There’s a lot going on in the mind of Chris Blake.
He may not verbalize everything, but he puts pen to paper often. So much so, that his trusty black composition book may well be his treasure chest.
During Kamehameha volleyball matches, it serves as a shield while the coach instructs his players, particularly for pre-serve directions. The Kamehameha physics teacher also stores ideas and inspiration on those pages, the kind that trigger the start of offseason training, then weave through the complexities of a a full season.
Five years in a row, Blake has figured out the nuances of lifting his team to state championships. After Saturday’s epic 22-25, 25-18, 26-28, 25-23, 15-6 victory over No. 1-seeded Punahou in the final of the New City Nissan/HHSAA Girls Volleyball Division I State Championships, few challenges remain.
University High School once won seven titles in a row, from 1984-90, under coach Raplee Fitzsimmons for four seasons, then under Glennie Adams for the remaining three.
Other than that, it’s hard to find a new pinnacle for the Warriors, who have won state titles in girls volleyball like no other program. Since the sport began state-tournament play in 1969, Kamehameha has now captured 16 championships.
The first five, in ’69, ’70, ’77, ’82 and ’83, came under the direction of Kuuipo Lum.
Dan Kitashima led Kamehameha to six crowns: ’91, ’92, ’94, ’97, ’98 and ’99.
The latest crown may not be the greatest, but considering their youth and lack of starting experience — twice, the Warriors lost to Punahou during the regular season — they played their best volleyball at season’s end.
“We always want to play our best in the last match of the year,” Blake said.
He also said the same the last few seasons; it’s one of the many volleyball mantras in his black book.
Timing factored into this year’s campaign. Sophomore setter Kelci Renshaw was untested when the season started, but locked in and became the glue of the offense, delivering 52 assists in the state final. She recovered from a mid-season ankle injury suffered in pre-match warmups in a loss to Hawaii Baptist, giving Kamehameha a vital cog.
In the state title match, Punahou sustained a blow that had timing of its own. Middle blocker Carina Thompson’s leg injury took some of the wind out of the Buffanblu’s sails after she and Brigitte Russo had combined to make their middle attack so lethal in the early going. Thompson returned, but was hampered by the injury.
“That was big for us. That opened up some opportunities,” Blake said.
Add to that Kamehameha’s defensive prowess. Punahou hitters Tai Manu-Olevao (.169) and Juliana Behrens (.099) combined for 154 swings and 44 kills, but were often negated by a relentless Kamehameha block led by Nicole Sniffen, Misty Maa and Talia Jardin-Fermentez.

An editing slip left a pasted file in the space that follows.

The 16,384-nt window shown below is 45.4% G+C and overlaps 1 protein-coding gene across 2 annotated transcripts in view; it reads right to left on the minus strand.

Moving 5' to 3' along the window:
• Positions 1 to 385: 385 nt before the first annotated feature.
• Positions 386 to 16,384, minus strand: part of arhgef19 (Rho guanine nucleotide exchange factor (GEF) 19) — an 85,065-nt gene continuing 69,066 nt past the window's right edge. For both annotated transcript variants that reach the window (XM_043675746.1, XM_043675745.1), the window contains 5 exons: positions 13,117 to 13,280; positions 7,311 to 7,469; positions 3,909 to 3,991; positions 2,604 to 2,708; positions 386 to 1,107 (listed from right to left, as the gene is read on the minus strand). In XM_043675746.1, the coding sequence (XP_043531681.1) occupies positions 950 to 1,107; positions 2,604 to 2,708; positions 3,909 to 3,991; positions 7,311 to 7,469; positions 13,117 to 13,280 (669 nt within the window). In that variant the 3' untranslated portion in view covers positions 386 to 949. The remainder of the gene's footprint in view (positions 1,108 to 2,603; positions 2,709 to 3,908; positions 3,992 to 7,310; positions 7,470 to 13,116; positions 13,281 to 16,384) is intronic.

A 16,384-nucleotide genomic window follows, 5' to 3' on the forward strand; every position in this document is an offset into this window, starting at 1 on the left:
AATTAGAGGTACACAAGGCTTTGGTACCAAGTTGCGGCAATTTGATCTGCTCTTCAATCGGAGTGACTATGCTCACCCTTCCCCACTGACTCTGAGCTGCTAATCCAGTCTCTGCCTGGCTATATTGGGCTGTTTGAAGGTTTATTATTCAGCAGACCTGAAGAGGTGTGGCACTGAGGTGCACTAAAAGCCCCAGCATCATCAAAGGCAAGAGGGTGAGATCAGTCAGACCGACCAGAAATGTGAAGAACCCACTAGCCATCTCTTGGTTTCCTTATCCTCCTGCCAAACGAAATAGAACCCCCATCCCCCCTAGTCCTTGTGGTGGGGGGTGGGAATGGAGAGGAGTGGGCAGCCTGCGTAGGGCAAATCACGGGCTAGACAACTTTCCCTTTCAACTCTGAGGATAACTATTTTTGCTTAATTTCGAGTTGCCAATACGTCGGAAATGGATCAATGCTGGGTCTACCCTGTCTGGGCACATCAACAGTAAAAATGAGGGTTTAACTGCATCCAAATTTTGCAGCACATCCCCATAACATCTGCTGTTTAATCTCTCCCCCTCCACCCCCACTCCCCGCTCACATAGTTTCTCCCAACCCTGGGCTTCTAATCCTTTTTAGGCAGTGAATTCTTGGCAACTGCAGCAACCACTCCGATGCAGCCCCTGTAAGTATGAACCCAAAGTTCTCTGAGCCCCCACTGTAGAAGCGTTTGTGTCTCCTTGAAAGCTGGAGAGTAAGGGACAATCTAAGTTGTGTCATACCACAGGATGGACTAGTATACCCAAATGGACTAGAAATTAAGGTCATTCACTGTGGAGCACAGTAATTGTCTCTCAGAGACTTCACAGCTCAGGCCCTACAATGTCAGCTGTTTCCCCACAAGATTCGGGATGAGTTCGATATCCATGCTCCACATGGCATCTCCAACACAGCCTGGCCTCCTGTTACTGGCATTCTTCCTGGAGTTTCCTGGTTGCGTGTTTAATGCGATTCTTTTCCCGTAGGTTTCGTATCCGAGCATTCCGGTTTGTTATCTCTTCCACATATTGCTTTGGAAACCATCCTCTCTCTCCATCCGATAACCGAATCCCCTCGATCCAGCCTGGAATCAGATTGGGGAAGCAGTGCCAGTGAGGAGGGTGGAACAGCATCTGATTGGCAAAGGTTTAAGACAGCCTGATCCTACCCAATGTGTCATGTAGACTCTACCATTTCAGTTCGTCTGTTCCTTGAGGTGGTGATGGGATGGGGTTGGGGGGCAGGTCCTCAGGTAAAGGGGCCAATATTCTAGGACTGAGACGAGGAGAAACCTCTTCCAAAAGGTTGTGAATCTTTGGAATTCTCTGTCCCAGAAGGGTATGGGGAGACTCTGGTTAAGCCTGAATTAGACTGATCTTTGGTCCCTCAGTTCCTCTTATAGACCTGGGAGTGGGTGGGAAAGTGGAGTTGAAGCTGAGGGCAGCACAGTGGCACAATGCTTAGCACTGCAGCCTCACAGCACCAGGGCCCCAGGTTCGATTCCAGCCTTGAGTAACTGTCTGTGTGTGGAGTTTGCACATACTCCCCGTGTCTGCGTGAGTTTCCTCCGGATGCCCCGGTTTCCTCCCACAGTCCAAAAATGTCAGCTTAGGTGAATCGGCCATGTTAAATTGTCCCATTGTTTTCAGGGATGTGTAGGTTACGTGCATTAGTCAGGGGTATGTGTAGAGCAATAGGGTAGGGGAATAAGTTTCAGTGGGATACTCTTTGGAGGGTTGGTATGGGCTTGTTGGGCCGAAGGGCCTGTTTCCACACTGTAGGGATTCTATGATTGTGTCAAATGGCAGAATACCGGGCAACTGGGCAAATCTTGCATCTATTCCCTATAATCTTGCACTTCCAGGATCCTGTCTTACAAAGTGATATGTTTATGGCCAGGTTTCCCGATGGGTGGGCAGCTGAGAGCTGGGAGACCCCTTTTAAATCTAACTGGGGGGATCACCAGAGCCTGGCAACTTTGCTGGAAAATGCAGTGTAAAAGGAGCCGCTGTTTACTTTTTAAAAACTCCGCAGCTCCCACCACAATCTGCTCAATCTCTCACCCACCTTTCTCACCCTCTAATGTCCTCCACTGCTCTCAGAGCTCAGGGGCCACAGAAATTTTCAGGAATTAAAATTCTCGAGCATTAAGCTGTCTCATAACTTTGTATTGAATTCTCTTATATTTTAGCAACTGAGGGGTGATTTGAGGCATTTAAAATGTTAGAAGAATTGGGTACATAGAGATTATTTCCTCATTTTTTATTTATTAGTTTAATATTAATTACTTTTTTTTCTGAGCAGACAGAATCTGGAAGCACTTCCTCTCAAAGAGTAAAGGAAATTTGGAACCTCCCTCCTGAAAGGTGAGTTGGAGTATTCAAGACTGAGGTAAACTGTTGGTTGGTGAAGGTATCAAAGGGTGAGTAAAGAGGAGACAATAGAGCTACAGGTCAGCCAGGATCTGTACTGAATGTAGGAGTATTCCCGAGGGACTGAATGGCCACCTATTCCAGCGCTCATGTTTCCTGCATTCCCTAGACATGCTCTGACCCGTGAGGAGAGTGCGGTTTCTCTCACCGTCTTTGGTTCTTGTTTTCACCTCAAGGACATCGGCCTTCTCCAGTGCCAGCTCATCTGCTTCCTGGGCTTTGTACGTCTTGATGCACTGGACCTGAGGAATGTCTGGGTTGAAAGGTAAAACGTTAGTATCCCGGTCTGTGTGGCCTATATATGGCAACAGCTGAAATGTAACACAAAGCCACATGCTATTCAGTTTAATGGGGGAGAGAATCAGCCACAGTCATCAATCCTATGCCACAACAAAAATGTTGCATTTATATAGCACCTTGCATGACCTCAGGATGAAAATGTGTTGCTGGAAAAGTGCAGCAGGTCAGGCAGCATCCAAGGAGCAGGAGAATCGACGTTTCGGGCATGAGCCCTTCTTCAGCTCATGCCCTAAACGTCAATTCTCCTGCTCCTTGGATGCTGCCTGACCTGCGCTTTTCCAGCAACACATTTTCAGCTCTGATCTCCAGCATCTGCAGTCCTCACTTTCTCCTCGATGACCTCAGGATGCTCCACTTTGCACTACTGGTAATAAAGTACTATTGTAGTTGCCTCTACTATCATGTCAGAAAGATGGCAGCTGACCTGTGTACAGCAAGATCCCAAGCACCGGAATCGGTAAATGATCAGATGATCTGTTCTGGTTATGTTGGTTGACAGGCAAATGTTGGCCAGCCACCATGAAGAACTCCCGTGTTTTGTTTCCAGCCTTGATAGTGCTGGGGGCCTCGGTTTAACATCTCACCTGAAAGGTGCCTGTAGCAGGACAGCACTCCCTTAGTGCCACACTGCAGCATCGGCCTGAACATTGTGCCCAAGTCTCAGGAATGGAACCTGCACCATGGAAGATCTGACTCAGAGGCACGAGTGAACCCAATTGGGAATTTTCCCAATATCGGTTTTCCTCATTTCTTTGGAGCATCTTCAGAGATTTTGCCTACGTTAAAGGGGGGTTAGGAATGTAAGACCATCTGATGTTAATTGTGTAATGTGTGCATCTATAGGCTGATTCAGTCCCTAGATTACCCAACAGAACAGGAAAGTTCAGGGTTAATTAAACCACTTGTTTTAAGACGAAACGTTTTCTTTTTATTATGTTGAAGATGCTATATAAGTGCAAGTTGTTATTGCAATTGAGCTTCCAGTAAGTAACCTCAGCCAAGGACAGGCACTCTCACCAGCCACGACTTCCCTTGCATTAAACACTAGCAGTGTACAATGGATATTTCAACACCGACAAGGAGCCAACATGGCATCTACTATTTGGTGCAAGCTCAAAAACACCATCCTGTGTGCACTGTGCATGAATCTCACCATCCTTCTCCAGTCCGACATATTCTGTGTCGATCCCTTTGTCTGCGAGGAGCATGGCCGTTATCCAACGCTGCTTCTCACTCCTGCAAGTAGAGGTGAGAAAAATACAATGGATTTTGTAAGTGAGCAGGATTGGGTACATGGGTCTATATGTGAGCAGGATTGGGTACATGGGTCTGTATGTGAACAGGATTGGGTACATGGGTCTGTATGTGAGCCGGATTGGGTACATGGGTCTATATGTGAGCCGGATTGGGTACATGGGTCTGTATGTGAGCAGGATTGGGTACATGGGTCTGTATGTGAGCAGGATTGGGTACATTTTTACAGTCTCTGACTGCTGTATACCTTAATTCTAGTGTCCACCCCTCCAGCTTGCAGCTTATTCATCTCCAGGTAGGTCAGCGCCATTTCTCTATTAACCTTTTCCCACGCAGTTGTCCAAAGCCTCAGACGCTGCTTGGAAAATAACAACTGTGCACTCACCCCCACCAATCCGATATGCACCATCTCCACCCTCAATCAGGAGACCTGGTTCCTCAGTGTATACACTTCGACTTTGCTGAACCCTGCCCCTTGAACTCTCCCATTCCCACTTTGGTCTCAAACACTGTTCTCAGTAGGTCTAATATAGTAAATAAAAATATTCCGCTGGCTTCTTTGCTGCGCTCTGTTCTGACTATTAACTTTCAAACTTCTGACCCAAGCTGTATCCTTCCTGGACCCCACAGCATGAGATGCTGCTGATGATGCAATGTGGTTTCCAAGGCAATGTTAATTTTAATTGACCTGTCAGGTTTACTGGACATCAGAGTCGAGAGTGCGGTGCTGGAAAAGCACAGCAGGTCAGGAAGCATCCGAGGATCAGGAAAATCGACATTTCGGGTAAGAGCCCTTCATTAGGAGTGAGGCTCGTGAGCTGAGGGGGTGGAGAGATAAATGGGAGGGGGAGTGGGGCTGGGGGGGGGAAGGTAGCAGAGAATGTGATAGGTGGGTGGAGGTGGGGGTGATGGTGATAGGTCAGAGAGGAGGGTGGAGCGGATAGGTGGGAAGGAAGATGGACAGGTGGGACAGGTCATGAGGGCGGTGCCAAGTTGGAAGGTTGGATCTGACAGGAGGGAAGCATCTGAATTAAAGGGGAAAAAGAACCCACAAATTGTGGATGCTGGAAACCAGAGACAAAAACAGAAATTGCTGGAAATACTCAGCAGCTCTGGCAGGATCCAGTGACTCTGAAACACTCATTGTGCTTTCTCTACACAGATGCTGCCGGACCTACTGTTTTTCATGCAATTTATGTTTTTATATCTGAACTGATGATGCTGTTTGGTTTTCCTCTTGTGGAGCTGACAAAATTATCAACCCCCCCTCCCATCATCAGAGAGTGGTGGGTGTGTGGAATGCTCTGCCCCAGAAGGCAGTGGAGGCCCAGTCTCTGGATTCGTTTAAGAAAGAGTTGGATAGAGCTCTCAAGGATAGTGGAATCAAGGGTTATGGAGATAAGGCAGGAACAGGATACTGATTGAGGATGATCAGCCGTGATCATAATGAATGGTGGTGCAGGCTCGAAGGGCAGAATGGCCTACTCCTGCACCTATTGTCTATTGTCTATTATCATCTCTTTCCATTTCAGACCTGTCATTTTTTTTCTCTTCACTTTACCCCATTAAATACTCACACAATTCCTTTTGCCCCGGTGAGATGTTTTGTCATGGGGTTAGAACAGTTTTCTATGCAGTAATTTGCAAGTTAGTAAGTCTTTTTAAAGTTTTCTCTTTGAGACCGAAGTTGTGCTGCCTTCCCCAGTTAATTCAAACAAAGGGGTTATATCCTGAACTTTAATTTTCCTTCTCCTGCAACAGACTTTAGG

Chelsey Keoho led Kamehameha’s back row with 38 digs.
Punahou played well enough to win for 21 matches, and Saturday was another exceptional display of skill. Katherine Brooks, a sophomore, had 21 digs while Lahela Williams (16), Malia Patterson (14 digs, 48 assists), Ali Santi (11 digs) and Rachel Inouye (10) were steady.
The biggest difference came in the final set, when Blake inserted freshman Pikake Laumana. The 6-foot-1 freshman frustrated the Buffanblu at the net with her reach, giving the Warriors one more lethal weapon. It was a tipping point in what turned into a runaway win at the end, just another new wrinkle for the Warriors.
“She’s a great, great kid,” Blake said. “We saw some things in her that we could develop over the season. She went in there and adjusted so many balls and fed them to our libero.”
Co-captain Cara Rosehill was another key contributor off the bench with three kills and 11 digs.
“Cara solidified a lot of things up front and with our serve-receive,” Blake said of the Delaware-bound senior.
Breyandi Andrade also played well, providing Blake with a bench that had almost no dropoff.
When things got tough, down 14-8 in the fourth set, they rose to a new level of intensity.
Blake saw it on the floor, but he was even more amazed while watching the TV replay.
“Seeing the look in their eyes in game 4 and game 5, that was something,” he said. “Once the switch went on in game 4, we knew it would be tough for
Punahou to stop us.
Co-captain Taylor Akana was indispensable: 19 kills (.415) and 21 digs.
“She has such genuine happiness for her teammates,” Blake said. “There was no way she was going to let them down. Her court vision translates very well to Division I (college) and she’ll probably be a libero, but for us, she had to do everything.”
They’re just high-school student-athletes, but at this level, powerhouses like Kamehameha and Punahou are almost seamless in preparation and execution.
Kamehameha had nearly two weeks off between the Interscholastic League of Honolulu season — and a runner-up finish to Punahou — to regroup. That meant more conditioning and a lot of fine-tuning.
Once the tourney began, the Warriors had video reviews daily with their coaching staff.
“The staff definitely prepared these kids for the moment they had,” Blake said.
Coachable players make life easier for Blake and his crew. In fact, left them with one more piece of instruction as the season ended.
“Our girls understand the burden of what they’ve created. All the runs, all the training they’ve done paid off,” he said. “But they’re talking about next year. Hey, let’s enjoy this for at least one night.
“Let’s enjoy this for now.”